Their liberties curtailed for decades by illogical and counterproductive censorship laws, Myanmar writers had the chance at the Irrawaddy Literary Festival earlier this month to make connections and trade ideas with authors from around the world.
Writer Khin Pan Hnin, a participant in one of the panel discussions at the festival held in Yangon from February 1 to 3, said she struck up friendships with authors Sudha Shah from India and Jung Chang from China.
“Most Myanmar writers have shut themselves away from the rest of the world. They are quiet and more interested in spending their time writing,” Khin Pan Hnin said. “The festival was good for making friendships with fellow writers outside Myanmar.”
She added that she was looking forward to reaping the benefits of buying and reading the books written by international writers who participated in the festival.
“I once visited a literary festival in Bangkok and noticed that attendees were quite open about talking to strangers. Here in Myanmar, people usually only talk to people they already know. This was a major problem for some people at the Yangon festival,” she said, adding: “Just a few writers tried to talk to international authors, but most didn’t. The language barrier was one issue for us.”
Writer Maung Lwin Mon, who participated in an English-language panel discussion about short story writing, admitted that he felt uncomfortable approaching foreign authors whose books he had not read.
“I met some of them but my conversation was tempered by lack of knowledge about their works, so I avoided asking literary questions about their books,” he said. “But the festival was an ideal platforms for Myanmar writers to talk to the world about the plight we have lived through for the past decades. I hope it will lift up their interest in Myanmar literature.”
Khin Pan Hnin said more effort could have been made to mix with international writers and other participants “to broaden their minds”.
“At dinner [on February 1], the local participants just sat next to their local friends,” she said, adding that only a few local participants expressed interest in taking part in the English-language sessions.
“The international writers showed respect for us, but the local writers failed to pay heed to them whenever the language barrier came up,” she said. “But the completion of such a festival in our country was a great success.”
Ma Thida, who took part in a panel discussion alongside Irish writer Fergal Keane and British author Rory Stewart, said the festival failed to live up to her expectations, perhaps because she “raised [her] hopes too high”.
“I expected closer cooperation between local and international writers, and the organisers should have helped establish links between writers ahead of time by email,” she said. “Since the festival was not well prepared, I recognised the authors on my discussion panel only after I took a seat. And it seemed that our relationship ended after the discussion.”
Khin Pan Hnin said it was obvious that some local authors lacked experience participating in panel discussions.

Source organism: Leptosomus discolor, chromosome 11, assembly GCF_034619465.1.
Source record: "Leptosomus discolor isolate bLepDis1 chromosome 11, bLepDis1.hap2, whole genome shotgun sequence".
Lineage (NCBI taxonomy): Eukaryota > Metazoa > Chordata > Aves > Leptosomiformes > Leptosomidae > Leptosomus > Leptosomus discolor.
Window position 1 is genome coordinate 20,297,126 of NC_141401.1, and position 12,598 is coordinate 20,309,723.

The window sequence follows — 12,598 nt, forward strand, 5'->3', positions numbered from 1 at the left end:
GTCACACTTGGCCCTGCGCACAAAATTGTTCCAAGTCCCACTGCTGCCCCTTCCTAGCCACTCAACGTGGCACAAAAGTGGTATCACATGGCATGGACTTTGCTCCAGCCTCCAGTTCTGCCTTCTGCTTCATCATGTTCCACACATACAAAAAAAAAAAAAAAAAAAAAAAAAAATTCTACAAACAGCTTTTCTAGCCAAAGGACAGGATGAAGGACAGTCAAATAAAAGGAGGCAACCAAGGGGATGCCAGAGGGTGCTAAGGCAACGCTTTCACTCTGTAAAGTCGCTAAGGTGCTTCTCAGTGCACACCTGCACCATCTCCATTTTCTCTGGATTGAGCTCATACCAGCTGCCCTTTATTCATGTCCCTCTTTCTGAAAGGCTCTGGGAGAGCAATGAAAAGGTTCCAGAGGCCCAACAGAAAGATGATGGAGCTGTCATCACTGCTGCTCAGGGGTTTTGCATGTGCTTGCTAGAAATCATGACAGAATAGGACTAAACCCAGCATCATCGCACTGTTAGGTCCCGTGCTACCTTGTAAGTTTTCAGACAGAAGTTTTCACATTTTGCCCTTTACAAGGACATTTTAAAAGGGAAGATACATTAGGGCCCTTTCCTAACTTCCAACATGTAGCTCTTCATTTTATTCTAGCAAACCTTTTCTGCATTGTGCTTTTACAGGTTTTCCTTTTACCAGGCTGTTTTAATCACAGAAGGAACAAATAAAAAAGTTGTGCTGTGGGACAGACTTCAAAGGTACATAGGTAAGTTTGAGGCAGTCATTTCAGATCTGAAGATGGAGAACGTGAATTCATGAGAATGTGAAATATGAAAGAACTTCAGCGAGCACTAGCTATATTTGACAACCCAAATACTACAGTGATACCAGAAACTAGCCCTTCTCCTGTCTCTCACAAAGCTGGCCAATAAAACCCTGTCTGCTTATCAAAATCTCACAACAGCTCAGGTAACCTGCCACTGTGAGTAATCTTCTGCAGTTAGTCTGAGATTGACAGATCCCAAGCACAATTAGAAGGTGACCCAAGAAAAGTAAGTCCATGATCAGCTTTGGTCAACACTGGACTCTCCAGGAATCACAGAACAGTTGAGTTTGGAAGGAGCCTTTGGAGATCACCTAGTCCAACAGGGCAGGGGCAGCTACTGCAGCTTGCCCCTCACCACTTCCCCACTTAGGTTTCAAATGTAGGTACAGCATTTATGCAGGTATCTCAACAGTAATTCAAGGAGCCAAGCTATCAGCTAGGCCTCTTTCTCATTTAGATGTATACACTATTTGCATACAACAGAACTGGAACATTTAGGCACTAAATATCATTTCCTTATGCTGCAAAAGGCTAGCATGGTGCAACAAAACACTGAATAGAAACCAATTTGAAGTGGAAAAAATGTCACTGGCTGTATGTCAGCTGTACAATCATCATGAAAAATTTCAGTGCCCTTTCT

“For some it was clear that it was their first experience leading a panel discussion. Though each session lasted an hour, some authors talked too long and didn’t allow time for question and answer session,” she said.
Ma Thida agreed that the international authors were more accustomed to panel discussions, so their sessions tended to go more smoothly.
“For local writers, some discussions went awry. Some just read the papers they had prepared, leaving the moderators unsatisfied,” she said.
She said that some local writers started out speaking English, but when discussions grew more dynamic they often switched to Myanmar language, leaving the international participants and moderators feeling ignored.
One problem, suggested Khin Pan Hnin, was the lack of interpreters, which prevented foreign guests from hearing the whole story of how Myanmar writers had struggled with censorship.
“The foreign participants lost a chance to gain a better understanding of Myanmar authors,” Ma Thida agreed. “ I think the international visitors had looked forward to hearing more local authors talking about how they had overcome whatever obstacles they faced under the military government.”
Despite the perceived problems, Ma Thida said the festival was a good first step toward starting the culture of interaction between authors and readers.
“Overall, it was satisfactory,” she said.
Poet and satirist Saw Wai, who took part in a session on cartoons and satire, said many local writers attended the festival “to break the habit of one-way Myanmar literary talk” even though participating posed a bit of a financial burden.
“The writers received an honorarium of K5000 a day, but it cost me K38,000 to photocopy my cartoons, not to mention taxi fees,” he said.
“That was one of the factors behind the absence of some bestselling local authors at the festival. They didn’t receive fair recognition and respect, or a deserving honorarium,” Ma Thida said.
Writer Min Khite Soe San, who took part in a panel discussion on modern and postmodern Myanmar literature on February 2, admitted that much of the blame for missed connections between participants lay with the local writers, who were not well prepared for the festival.
“Before the festival the organisers arranged many meetings. I only attended two of these meetings, so I didn’t have a clear idea in advance about what we should do during our panel discussion,” he said.
“It was only the day before the discussion that the panelists got together and sat on the lawn to start our preparations.”